Thursday, April 17, 2008

Iran Front-Line Fighter Jets

The photos provided by Mehr and Fars news agencies of today’s flyby of IRIAF combat aircraft over Tehran depict Iran’s front-line fighter service. Iran military analyst Mark Pyruz has identified some 21 IRIAF fighter jets that took part in flyby.

“All aircraft appeared immaculate and in refurbished condition,” Pyruz observed.

The fighters displayed were:

- Six F-14A Tomcats
- Two F-4E Phantom II’s and one RF-4E
- One MiG-29A and one MiG-29UB
- Two Mirage F-1BQ’s and one F-1EQ
- Three Saeghah 80
- Two Azararaksh and one two-seater F-5
- One Illushyn Il-76 AWACS

In spite of the sanctions, Pyruz observes, Iran has a capability to field a fighter defense, consisting of a variety of Western, Russian and Chinese aircraft.


Winston said...

Those junks won't stand a chance against superior coalition air power. Iraqi air force, in 1990-91 campaign, didn't stand a chance despite their great equipments they had such as Mirage F-1s and MiG-29s and 25s. The Iranians won't even fight, IMO. All the garrisons are full of drug addicts. Soldiers and enlistees r heavily drugged and remain addictive to one sort of drug. Smoking joint is a norm in most bases and military facilities and MPs run a network of drug smuggling. The mullahs army will collapse faster than the Saddam's did in 2003 if it ever comes to that.

Nader Uskowi said...

Bunch of addicts? I thought the white House considered Iran as one of the “greatest threats” of the century.

Joseph Sixpack said...

Western, Chinese, and Russian aircrafts. I wonder what obstacles this presents in running the maintenance and other logistics programs to support three differently manufactured types of aircraft. I know most stuff manufactured in the west and Russia is labeled in Russian and English - not sure about the Chinese stuff. I wonder if the parts for the western aircraft use the English or metric system. If any of that is the case, I wonder how fluent in Russian/English/other the Iranian mechanics must be.

Nader Uskowi said...

Good questions,Joseph. Let me defer the answers to Mark. He could have some info on maintenance issues.

Winston said...

Rev. Guards' Special Forces and their proxy units in Lebanon and Gaza and Europe are serious threats to the world peace and stability but the internal Iranian military is dead and rusty.

Nader Uskowi said...

Dear winston, thanks so much for the clarification. Allow me to explain to you my problem with this type of reasoning:

The Iranian military does not belong to the sitting government in Tehran; it belongs to the nation. Iranian people provide the manpower, pay for equipment from resources belonging, and expect their military to defend the country in case of an invasion.

In 1980, when Saddam attacked Iran, a number of Air Forces pilots had been imprisoned by the revolutionary government. They were transferred from prison directly to the air bases and flew heroic missions over Iraq and many lost their lives defending their country. Hundreds of thousands Revolutionary Guards, Basij, and Artesh officers and troops lost their lives defending their country and kept Iran free of occupation from Saddam forces. Without the armed forces, Saddam would have swallowed chunks of Iranian territory, including the oil-rich Khozestan.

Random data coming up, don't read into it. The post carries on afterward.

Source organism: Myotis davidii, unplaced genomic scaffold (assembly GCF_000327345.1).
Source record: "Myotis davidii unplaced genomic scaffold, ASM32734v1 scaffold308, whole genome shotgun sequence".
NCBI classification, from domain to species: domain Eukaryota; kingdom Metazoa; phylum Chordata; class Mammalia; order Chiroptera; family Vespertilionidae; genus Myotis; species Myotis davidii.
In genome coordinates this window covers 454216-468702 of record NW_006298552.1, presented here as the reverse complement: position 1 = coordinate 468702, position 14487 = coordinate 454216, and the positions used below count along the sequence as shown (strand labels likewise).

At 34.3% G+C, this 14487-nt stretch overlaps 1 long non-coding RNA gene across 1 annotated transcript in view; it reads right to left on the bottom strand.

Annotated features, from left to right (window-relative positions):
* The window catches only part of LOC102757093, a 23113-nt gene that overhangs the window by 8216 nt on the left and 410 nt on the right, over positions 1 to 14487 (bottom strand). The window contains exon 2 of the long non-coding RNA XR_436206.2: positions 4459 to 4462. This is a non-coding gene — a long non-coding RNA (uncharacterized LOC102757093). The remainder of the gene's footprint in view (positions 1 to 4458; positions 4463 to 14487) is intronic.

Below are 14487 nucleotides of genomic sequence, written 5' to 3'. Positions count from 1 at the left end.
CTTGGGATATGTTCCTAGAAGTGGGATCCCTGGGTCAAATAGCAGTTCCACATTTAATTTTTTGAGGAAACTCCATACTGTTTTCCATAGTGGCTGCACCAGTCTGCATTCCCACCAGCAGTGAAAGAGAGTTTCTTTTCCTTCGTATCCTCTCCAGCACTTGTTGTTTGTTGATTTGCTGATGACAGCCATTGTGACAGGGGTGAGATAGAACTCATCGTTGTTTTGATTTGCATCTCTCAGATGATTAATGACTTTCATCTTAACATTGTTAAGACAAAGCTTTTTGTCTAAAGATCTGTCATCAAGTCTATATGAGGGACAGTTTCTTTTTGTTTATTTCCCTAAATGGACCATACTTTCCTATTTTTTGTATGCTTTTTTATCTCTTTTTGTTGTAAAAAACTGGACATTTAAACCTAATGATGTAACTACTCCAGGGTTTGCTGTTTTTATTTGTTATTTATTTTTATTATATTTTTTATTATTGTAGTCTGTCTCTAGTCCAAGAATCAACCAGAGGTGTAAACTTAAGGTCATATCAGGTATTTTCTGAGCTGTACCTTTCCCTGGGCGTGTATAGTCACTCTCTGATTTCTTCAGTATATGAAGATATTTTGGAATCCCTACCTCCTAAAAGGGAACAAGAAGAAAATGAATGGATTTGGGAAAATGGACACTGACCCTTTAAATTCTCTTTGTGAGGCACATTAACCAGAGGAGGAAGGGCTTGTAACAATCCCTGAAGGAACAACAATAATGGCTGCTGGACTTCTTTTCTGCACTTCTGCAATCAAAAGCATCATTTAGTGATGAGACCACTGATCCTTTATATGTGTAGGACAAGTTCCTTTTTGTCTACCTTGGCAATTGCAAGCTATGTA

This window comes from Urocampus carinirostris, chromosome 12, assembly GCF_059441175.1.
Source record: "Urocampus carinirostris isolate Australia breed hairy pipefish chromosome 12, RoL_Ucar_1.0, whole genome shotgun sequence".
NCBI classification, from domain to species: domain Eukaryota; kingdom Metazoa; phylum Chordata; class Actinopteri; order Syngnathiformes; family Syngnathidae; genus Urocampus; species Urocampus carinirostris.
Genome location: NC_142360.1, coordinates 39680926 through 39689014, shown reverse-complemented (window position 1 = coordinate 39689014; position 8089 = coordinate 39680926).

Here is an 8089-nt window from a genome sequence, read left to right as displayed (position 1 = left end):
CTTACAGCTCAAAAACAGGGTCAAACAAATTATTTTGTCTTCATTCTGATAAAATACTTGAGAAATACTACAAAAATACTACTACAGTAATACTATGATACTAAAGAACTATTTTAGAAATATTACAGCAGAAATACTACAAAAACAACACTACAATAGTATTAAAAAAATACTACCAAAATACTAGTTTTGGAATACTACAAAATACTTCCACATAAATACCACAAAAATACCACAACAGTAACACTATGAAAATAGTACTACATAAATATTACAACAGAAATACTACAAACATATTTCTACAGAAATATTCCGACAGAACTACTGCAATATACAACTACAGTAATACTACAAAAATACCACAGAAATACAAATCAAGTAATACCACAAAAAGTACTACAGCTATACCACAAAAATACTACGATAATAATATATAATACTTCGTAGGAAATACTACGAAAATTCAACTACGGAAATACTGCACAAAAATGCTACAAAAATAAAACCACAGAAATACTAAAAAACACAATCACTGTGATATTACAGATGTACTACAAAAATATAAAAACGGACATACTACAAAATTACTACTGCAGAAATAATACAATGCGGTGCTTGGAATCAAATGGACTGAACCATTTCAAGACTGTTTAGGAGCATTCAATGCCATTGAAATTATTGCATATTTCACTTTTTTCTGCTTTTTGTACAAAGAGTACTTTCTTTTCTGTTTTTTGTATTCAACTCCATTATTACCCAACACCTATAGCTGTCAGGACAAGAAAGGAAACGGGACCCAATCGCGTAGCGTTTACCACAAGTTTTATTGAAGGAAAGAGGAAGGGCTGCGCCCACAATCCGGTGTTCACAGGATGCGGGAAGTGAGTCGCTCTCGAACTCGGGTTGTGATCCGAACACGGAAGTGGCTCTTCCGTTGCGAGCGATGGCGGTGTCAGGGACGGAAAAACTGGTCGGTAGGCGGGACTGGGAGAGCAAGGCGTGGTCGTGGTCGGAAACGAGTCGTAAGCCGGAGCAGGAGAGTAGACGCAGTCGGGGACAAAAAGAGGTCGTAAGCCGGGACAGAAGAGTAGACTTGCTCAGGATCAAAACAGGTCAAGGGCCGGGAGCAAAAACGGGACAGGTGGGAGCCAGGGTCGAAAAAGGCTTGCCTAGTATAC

Iranian armed forces belong to the nation. Governments come and go. Anyone is indeed entitled to oppose the sitting government. We have to be careful not to offend the institution of military that has kept Iran independent.

If Operations Iraqi Freedom thought us a lesson, it was that a superior invading army can overthrow a sitting government, but can not bring democracy and development to the people of the country. In fact it destroys the very fabric of the nation and its institutions, like its military, and rolls back the country’s development for many years. Only charlatans like Ahmad Chalabi could promise the restoration of happiness and freedom for a people under occupation.

The Iranian military should be defended as the only national institution that can defend Iranian soil.

Is there a widespread drug addiction problem in Iran? Absolutely. This is one of saddest problem this country faces. And the government has shown its ineffectiveness in fighting the epidemic. Has this problem affected the military as well? I am sure it has, although I have no stats. But this is not something that should comfort Iranians, including those who oppose the government. It would be a sad day for Iran if its armed forces would become ineffective defending the country because of addiction problem, as you suggest.

Winston said...

Well, today defending Iran equals defending the criminal regime of clergy. I am not sure if the liberation day comes, the Iranian army especially the regular one stand and fight. Because like you said the regular army is of the people and for the people and the very people we're talking about will not stand and defend the mullahs against a liberating army. However, I have to say I doubt the coalition forces would attack Iran in the same manner they attacked Iraq. The rev. guards will defend the establishment but the regular army won't.